Abstract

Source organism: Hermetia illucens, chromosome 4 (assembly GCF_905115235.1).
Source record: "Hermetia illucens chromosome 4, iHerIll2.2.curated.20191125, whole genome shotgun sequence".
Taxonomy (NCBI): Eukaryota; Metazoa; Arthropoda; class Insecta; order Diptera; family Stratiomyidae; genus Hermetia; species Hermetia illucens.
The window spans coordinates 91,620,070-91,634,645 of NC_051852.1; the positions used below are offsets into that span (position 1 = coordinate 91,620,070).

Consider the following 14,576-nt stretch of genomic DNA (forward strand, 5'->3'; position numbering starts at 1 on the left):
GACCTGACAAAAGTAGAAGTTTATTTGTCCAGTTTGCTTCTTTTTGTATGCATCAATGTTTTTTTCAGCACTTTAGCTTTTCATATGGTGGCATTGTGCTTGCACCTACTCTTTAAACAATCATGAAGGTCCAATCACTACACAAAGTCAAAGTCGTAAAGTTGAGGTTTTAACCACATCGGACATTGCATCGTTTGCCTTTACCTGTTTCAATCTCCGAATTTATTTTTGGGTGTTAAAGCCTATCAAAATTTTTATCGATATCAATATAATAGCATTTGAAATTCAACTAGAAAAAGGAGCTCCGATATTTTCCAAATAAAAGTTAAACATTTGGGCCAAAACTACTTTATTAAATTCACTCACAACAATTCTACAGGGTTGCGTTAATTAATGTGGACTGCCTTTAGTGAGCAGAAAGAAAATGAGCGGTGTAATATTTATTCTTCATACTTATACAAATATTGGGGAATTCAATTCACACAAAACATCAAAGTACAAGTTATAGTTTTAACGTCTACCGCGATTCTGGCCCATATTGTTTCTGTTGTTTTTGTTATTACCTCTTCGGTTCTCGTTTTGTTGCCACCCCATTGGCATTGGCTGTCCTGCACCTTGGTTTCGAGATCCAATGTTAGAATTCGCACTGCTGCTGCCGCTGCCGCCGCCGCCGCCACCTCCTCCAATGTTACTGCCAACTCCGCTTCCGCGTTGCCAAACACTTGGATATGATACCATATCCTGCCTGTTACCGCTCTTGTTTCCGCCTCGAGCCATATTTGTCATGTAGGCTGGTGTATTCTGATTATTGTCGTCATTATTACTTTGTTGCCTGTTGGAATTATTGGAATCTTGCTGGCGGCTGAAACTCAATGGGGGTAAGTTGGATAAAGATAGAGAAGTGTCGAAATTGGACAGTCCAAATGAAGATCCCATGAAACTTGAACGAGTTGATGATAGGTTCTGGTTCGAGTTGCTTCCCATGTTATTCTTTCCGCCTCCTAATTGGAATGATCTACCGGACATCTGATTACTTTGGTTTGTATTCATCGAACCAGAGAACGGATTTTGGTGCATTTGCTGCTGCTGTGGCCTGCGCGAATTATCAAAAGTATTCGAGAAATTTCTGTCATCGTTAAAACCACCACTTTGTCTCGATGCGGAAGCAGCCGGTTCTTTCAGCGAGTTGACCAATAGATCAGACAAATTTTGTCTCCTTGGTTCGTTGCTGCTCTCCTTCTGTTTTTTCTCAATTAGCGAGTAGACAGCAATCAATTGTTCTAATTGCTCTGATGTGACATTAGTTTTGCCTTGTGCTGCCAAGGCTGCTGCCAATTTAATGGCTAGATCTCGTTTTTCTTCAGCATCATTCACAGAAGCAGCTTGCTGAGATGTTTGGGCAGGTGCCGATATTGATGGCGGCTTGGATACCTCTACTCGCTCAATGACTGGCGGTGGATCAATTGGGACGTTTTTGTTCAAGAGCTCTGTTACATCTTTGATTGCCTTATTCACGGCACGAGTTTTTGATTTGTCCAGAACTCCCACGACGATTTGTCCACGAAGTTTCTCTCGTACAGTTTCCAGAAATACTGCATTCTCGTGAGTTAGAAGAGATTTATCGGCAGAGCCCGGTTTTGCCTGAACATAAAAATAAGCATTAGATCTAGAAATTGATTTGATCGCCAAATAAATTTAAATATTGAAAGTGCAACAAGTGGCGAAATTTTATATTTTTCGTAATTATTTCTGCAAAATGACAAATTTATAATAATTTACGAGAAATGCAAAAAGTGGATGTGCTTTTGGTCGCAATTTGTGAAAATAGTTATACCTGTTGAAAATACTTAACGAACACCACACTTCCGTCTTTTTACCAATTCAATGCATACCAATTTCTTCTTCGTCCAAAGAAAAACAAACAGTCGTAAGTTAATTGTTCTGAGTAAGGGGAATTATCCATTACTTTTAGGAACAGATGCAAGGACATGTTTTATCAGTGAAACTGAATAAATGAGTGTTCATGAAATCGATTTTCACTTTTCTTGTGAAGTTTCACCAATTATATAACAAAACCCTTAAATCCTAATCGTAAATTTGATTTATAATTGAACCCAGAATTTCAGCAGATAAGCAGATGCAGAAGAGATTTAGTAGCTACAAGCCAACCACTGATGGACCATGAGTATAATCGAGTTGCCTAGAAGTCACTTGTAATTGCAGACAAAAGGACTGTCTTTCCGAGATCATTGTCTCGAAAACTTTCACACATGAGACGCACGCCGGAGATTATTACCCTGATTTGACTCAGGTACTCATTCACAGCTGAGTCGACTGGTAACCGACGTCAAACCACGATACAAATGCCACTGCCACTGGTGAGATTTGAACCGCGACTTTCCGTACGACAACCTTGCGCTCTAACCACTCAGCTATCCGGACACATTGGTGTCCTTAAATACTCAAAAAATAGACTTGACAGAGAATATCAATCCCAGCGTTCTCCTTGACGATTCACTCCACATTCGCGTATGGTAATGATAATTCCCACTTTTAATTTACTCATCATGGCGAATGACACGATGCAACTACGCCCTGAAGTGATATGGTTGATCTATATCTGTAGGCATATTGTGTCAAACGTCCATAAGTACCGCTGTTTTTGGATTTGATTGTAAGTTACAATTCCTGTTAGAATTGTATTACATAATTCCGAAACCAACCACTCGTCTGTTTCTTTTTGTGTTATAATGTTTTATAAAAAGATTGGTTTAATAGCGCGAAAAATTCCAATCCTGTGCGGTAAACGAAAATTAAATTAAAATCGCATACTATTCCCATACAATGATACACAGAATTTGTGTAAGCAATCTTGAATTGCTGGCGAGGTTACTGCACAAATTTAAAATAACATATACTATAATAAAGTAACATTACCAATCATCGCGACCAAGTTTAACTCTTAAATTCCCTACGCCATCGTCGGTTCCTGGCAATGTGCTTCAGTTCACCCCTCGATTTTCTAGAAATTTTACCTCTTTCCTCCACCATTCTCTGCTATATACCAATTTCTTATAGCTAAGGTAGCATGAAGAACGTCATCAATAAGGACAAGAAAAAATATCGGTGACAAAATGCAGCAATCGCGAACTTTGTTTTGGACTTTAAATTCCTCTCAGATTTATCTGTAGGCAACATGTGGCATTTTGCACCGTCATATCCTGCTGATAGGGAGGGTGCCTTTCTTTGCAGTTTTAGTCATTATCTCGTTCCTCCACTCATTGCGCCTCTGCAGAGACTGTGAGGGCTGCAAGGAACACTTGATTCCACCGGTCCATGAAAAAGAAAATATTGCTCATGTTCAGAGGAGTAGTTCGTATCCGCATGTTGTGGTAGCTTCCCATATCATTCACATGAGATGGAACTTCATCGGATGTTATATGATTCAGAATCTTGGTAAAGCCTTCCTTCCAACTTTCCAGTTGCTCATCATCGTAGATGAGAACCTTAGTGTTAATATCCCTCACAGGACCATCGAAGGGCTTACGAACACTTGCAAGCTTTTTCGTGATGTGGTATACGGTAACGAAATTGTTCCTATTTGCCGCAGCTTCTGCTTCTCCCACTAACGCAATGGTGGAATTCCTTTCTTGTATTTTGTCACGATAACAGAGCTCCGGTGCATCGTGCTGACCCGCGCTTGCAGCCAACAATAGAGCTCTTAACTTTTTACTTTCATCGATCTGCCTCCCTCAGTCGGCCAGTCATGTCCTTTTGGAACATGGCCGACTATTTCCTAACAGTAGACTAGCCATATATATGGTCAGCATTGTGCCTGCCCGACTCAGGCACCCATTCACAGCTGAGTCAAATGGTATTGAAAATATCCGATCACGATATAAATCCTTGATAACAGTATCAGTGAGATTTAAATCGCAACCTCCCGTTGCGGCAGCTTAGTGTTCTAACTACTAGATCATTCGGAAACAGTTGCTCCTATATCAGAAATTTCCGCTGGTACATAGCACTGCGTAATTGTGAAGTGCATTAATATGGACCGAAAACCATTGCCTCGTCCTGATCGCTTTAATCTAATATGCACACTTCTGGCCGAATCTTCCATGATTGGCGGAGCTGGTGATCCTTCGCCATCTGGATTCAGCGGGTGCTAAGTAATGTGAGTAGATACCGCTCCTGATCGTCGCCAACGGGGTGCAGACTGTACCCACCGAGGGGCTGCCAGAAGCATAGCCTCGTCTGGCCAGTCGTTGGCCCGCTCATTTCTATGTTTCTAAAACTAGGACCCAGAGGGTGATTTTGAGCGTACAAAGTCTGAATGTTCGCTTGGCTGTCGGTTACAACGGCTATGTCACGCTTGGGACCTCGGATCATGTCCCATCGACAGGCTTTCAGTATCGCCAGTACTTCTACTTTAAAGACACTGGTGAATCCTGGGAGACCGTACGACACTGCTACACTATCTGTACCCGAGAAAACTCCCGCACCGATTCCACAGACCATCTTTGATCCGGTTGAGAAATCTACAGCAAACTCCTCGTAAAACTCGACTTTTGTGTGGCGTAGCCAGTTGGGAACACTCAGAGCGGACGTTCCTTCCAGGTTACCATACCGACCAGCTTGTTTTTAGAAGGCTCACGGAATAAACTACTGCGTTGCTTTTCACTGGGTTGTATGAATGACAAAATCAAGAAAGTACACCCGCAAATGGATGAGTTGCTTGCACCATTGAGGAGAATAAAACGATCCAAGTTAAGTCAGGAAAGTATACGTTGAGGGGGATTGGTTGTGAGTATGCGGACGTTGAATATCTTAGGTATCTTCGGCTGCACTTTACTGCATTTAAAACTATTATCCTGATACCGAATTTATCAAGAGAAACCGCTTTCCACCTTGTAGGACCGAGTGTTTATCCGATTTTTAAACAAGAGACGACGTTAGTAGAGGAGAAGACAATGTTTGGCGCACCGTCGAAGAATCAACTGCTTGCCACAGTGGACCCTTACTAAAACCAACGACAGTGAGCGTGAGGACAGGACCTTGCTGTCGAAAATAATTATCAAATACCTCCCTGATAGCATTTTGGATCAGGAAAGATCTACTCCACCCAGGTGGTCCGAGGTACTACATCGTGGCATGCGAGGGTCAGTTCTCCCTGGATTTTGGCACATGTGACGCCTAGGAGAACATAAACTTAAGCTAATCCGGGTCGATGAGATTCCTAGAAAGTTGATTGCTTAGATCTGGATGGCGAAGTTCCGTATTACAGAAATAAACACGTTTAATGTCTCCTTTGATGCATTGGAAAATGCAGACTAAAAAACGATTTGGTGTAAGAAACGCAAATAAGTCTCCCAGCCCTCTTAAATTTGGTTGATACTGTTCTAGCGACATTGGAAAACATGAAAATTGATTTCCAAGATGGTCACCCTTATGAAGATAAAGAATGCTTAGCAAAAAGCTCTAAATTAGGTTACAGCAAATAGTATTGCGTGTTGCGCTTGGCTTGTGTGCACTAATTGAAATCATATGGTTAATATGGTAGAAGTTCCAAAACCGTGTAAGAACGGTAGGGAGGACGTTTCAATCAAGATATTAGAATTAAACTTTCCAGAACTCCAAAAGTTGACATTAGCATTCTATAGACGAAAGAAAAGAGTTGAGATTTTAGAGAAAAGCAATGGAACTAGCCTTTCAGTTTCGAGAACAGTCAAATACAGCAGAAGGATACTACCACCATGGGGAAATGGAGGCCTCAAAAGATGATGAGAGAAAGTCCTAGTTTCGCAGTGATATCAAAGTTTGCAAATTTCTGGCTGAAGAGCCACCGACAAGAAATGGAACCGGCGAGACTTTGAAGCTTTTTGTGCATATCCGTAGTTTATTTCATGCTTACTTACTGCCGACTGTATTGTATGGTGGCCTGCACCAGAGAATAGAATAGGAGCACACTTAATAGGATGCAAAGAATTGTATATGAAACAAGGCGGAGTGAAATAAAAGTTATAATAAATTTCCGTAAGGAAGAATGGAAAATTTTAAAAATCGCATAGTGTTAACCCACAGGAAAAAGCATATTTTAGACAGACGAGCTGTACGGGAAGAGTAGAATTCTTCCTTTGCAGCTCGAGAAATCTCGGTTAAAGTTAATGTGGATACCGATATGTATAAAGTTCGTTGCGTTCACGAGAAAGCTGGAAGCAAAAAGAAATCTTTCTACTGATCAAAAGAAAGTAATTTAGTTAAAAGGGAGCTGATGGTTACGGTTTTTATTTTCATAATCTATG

Field and laboratory investigations have confirmed differences between the acoustic and seismic emissions of “singing” and “booming” sands and revealed that booming grains possess extremely smooth surfaces. Singing sand is the most common of the two types of sound-producing sands. It occurs widely as a beach sand and consists of well-rounded highly spherical grains that have a well-sorted highly symmetric grain-size distribution. Sound is produced when the sand is mechanically sheared, possibly causing the closely packed grain array to dilate in a coherent manner. Frequency (>500 Hz) is controlled by grain size, and amplitude may in part relate to grain morphology. Booming sand is a relatively rare phenomenon that occurs in some desert regions. This sand produces a low-frequency (fo ≃ 80 Hz) sound during avalanching. The process efficiently (≈ 0.1 to 1 percent) produces very narrow band seismic energy in the 50- to 80-Hz range. Simultaneously produced audio signals are broader band but are composed of signals that peak at the same fundamental frequencies as the seismic emissions. In addition, the acoustic emissions display first and second harmonics. Acoustic production is ≈ 400 times less efficient than seismic energy production. Booming occurs in quartz and carbonate sand grains that are well sorted, fine skewed, and mesokurtic. The individual quartz sand grains are only moderately well rounded. When compared to normal eolian grains, however, they have highly polished surfaces that are smooth on the 1-µm scale. The exceptional smoothness of the grains may facilitate booming. The effective Q (magnification factor) and compressibility (k) of the grain system may be the key physical quantities involved in booming. Thus, whereas booming is rare in the terrestrial environment, it may be common in the high-Q soils of the Moon and the near waterless dune environment of Mars.

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